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The evolution of drug-activated nuclear receptors : one ancestral gene diverged into two xenosensor genes in mammals

Handschin, C. and Blattler, S. and Roth, A. and Looser, R. and Oscarson, M. and Kaufmann, M. R. and Podvinec, M. and Gnerre, C. and Meyer, U. A.. (2004) The evolution of drug-activated nuclear receptors : one ancestral gene diverged into two xenosensor genes in mammals. Nuclear Receptor, Vol. 2, H. 1. p. 7.

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Official URL: http://edoc.unibas.ch/dok/A5259308

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Abstract

BACKGROUND: Drugs and other xenobiotics alter gene expression of cytochromes P450 (CYP) by activating the pregnane X receptor (PXR) and constitutive androstane receptor (CAR) in mammals. In non-mammalian species, only one xenosensor gene has been found. Using chicken as a model organism, the aim of our study was to elucidate whether non-mammalian species only have one or two xenosensors like mammals. RESULTS: To explore the evolutionary aspect of this divergence, we tried to identify additional xenobiotic sensing nuclear receptors in chicken using various experimental approaches. However, none of those revealed novel candidates. Ablation of chicken xenobiotic receptor (CXR) function by RNAi or dominant-negative alleles drastically reduced drug-induction in a chicken hepatoma cell line. Subsequently, we functionally and structurally characterized CXR and compared our results to PXR and CAR. Despite the high similarity in their amino acid sequence, PXR and CAR have very distinct modes of activation. Some aspects of CXR function, e.g. direct ligand activation and high promiscuity are very reminiscent of PXR. On the other hand, cellular localization studies revealed common characteristics of CXR and CAR in terms of cytoplasmic-nuclear distribution. Finally, CXR has unique properties regarding its regulation in comparison to PXR and CAR. CONCLUSION: Our finding thus strongly suggest that CXR constitutes an ancestral gene which has evolved into PXR and CAR in mammals. Future studies should elucidate the reason for this divergence in mammalian versus non-mammalian species.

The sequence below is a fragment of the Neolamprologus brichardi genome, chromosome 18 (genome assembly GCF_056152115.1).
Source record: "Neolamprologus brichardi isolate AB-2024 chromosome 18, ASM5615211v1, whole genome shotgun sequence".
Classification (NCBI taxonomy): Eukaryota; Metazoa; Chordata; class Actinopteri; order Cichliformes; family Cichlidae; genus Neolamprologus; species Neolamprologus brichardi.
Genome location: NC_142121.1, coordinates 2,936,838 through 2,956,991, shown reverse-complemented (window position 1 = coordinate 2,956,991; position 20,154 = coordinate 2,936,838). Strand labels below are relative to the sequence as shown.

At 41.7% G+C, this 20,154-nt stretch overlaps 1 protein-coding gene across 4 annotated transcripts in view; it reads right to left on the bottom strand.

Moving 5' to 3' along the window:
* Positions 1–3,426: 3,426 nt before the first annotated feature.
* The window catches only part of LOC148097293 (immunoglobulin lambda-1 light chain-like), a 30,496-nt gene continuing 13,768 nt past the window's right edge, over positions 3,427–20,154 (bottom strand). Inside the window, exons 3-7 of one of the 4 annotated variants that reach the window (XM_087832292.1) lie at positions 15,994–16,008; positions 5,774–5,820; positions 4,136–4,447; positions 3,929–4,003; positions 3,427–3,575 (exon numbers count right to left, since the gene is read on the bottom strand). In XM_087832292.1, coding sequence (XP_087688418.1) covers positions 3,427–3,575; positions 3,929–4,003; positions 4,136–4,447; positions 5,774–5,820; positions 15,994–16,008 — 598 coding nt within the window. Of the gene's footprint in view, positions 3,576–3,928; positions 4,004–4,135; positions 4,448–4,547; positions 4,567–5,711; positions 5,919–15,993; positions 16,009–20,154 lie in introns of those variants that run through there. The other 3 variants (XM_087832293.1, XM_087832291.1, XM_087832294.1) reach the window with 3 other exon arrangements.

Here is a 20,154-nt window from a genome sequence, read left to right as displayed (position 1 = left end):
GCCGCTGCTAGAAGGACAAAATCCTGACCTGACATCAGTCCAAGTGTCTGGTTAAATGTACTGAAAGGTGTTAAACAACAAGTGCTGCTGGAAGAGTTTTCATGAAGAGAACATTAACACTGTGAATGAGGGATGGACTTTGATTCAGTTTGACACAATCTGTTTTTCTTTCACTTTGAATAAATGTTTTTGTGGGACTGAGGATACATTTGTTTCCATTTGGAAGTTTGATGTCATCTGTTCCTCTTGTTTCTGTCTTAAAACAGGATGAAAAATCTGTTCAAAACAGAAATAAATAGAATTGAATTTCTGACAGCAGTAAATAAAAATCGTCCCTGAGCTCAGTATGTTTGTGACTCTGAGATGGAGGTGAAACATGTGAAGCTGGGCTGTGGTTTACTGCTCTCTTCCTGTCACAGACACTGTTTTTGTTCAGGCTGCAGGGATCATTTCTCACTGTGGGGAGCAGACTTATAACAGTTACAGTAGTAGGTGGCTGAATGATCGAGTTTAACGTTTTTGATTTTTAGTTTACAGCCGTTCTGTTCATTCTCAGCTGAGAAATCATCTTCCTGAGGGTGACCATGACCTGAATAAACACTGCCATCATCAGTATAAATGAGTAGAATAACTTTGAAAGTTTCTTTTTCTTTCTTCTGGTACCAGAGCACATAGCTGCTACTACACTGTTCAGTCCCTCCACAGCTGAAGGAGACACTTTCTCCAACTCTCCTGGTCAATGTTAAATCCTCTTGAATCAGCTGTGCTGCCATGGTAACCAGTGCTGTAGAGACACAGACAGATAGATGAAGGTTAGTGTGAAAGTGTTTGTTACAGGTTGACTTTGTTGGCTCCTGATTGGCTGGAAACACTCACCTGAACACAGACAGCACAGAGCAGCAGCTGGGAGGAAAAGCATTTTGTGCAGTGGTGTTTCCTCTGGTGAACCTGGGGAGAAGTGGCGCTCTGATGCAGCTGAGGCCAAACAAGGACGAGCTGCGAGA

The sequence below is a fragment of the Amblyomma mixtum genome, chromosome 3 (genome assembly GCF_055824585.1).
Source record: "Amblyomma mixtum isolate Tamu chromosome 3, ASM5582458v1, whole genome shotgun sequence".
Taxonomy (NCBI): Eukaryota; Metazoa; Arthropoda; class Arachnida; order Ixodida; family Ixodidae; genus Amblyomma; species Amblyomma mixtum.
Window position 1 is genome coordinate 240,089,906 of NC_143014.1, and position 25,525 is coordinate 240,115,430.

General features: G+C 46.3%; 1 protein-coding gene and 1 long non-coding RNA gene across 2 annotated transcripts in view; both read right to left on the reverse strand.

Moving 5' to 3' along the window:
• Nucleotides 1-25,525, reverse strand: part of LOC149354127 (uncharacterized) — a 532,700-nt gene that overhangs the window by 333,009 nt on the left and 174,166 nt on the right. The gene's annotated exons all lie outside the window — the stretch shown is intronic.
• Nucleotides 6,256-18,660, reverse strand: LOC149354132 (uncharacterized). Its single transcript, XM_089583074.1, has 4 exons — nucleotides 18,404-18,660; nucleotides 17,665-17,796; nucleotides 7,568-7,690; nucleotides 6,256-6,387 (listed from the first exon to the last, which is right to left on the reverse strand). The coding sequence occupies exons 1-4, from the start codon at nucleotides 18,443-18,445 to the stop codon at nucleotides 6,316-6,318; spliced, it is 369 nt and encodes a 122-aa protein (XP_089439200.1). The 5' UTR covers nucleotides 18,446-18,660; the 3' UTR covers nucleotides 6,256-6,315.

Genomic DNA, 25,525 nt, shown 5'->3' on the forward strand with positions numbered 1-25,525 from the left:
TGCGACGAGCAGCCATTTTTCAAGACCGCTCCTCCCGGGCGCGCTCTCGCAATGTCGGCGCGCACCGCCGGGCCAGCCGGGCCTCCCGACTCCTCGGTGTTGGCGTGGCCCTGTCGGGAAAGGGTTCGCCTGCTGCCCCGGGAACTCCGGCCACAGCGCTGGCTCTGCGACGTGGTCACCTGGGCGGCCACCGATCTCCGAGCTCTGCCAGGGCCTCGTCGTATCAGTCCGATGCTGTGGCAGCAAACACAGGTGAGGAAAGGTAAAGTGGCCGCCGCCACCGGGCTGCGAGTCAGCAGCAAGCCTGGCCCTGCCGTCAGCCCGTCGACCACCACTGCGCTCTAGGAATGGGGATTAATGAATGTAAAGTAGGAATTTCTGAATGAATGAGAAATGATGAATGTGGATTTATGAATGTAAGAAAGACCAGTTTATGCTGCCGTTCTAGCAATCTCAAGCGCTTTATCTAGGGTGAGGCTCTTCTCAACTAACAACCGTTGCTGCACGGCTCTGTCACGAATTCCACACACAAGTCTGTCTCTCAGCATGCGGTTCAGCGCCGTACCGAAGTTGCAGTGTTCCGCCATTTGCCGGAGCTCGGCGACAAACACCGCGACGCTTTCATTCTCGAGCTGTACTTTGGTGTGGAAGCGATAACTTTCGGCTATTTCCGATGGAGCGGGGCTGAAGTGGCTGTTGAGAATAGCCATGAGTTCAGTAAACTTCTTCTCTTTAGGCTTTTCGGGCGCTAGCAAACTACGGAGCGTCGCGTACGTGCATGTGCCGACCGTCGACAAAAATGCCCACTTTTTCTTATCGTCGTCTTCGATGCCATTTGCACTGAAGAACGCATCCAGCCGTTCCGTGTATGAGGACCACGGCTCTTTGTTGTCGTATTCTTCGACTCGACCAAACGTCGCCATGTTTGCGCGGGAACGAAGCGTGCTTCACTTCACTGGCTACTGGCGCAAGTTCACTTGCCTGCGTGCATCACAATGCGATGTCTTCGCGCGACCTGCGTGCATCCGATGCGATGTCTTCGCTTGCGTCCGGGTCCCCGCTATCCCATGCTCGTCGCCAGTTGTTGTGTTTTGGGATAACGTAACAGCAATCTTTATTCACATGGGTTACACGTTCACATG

Faculties and Departments:05 Faculty of Science > Departement Biozentrum > Services Biozentrum > Research IT (Podvinec)
05 Faculty of Science > Departement Biozentrum > Growth & Development > Growth & Development (Handschin)
UniBasel Contributors:Handschin, Christoph and Podvinec, Michael
Item Type:Article, refereed
Article Subtype:Research Article
Bibsysno:Link to catalogue
Publisher:BioMed Central
ISSN:1478-1336
Note:Publication type according to Uni Basel Research Database: Journal article
Language:English
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Last Modified:31 Dec 2015 10:42
Deposited On:22 Mar 2012 13:22

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